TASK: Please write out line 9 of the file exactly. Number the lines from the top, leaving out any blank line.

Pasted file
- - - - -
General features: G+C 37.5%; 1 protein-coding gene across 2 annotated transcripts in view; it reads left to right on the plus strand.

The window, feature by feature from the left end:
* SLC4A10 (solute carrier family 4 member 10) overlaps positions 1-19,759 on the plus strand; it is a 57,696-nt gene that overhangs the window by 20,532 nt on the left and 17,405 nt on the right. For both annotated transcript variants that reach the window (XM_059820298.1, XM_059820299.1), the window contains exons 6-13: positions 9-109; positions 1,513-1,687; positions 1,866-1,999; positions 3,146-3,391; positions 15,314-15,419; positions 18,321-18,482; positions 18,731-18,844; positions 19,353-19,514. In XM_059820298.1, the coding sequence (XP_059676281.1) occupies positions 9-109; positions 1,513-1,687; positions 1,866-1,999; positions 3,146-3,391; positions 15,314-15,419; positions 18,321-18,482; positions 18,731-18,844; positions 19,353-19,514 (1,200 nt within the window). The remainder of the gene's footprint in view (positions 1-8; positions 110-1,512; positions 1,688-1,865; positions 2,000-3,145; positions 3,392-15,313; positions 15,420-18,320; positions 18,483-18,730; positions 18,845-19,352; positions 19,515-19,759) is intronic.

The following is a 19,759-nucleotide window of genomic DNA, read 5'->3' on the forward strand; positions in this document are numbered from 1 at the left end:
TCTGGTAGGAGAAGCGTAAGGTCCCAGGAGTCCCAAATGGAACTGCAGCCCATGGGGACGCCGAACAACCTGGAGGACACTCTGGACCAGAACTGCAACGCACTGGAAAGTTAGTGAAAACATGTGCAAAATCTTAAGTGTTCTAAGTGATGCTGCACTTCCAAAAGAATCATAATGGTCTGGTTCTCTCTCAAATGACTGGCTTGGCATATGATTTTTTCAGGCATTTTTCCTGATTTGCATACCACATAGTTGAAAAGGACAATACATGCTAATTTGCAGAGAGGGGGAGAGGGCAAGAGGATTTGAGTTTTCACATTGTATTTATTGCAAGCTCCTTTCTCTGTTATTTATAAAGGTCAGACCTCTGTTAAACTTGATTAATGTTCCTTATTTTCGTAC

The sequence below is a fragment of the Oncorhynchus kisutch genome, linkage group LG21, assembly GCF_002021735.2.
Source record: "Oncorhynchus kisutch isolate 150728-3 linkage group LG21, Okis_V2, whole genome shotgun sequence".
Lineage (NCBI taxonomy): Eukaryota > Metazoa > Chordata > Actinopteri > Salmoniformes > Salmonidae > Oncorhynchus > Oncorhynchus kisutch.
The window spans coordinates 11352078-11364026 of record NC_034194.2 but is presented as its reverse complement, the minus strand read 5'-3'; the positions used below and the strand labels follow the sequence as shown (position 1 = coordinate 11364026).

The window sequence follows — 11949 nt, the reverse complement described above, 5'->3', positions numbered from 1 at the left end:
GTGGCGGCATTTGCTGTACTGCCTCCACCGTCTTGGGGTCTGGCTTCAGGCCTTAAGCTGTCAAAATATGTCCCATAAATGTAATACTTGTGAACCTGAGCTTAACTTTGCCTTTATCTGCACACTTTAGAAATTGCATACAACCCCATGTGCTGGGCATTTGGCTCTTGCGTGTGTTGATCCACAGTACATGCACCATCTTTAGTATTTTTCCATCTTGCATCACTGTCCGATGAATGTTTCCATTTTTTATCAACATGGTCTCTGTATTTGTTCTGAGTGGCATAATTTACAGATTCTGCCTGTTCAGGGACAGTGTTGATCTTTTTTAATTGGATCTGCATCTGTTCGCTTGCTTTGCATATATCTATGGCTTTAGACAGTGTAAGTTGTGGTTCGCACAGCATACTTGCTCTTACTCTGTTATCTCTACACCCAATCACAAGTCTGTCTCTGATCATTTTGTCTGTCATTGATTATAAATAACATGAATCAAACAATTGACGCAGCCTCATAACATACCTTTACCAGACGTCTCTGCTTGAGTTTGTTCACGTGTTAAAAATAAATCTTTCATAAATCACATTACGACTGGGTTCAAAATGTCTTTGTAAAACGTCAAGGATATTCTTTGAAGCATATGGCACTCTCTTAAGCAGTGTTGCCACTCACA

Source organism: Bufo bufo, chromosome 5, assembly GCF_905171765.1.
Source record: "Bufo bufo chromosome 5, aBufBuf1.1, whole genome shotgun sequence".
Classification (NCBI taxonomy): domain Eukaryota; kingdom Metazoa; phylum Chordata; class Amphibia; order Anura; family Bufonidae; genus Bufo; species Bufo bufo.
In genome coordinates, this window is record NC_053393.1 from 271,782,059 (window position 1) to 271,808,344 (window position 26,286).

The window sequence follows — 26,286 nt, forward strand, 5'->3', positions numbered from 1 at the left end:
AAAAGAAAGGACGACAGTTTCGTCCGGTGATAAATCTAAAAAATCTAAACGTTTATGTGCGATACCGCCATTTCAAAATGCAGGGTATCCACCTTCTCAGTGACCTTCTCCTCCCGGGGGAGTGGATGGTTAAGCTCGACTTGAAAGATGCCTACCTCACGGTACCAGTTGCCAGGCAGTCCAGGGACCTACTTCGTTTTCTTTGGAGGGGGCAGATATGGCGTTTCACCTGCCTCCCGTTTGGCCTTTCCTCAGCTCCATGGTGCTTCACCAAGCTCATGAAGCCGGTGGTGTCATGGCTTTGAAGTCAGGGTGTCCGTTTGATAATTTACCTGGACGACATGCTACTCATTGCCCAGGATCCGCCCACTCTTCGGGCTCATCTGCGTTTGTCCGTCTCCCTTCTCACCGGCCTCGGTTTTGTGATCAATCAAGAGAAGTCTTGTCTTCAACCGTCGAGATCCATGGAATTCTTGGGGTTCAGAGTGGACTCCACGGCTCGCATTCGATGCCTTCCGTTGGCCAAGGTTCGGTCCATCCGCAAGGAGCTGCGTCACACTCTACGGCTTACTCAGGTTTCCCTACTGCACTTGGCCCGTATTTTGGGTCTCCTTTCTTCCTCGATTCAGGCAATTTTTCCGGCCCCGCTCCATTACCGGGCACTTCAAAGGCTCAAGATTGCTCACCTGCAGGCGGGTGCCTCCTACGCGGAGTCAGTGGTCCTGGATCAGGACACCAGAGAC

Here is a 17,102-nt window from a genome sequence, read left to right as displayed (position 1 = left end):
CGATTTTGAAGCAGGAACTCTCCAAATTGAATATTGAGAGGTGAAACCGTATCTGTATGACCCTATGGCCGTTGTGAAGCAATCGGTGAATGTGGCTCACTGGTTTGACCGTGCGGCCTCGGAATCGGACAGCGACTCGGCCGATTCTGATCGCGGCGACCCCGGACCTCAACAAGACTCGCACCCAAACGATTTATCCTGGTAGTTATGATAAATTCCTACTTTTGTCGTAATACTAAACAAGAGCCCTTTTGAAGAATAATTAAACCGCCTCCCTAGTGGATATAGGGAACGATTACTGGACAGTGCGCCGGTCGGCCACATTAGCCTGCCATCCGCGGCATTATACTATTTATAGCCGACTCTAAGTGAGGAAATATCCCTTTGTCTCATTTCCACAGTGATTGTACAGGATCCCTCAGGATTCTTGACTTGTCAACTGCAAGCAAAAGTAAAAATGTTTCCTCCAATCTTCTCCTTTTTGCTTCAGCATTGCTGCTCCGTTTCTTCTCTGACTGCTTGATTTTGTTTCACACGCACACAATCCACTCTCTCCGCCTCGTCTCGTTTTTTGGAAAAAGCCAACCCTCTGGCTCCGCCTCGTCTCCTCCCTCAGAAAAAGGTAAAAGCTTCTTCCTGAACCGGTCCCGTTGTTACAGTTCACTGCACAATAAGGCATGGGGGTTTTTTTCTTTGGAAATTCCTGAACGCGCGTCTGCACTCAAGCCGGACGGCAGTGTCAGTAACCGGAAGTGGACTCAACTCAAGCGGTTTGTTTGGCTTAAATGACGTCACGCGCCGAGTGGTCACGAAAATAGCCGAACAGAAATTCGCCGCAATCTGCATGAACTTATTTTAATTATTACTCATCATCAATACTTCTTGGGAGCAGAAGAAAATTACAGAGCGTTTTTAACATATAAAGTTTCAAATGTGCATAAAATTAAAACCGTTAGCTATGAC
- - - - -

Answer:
The window spans coordinates 11352078-11364026 of record NC_034194.2 but is presented as its reverse complement, the minus strand read 5'-3'; the positions used below and the strand labels follow the sequence as shown (position 1 = coordinate 11364026).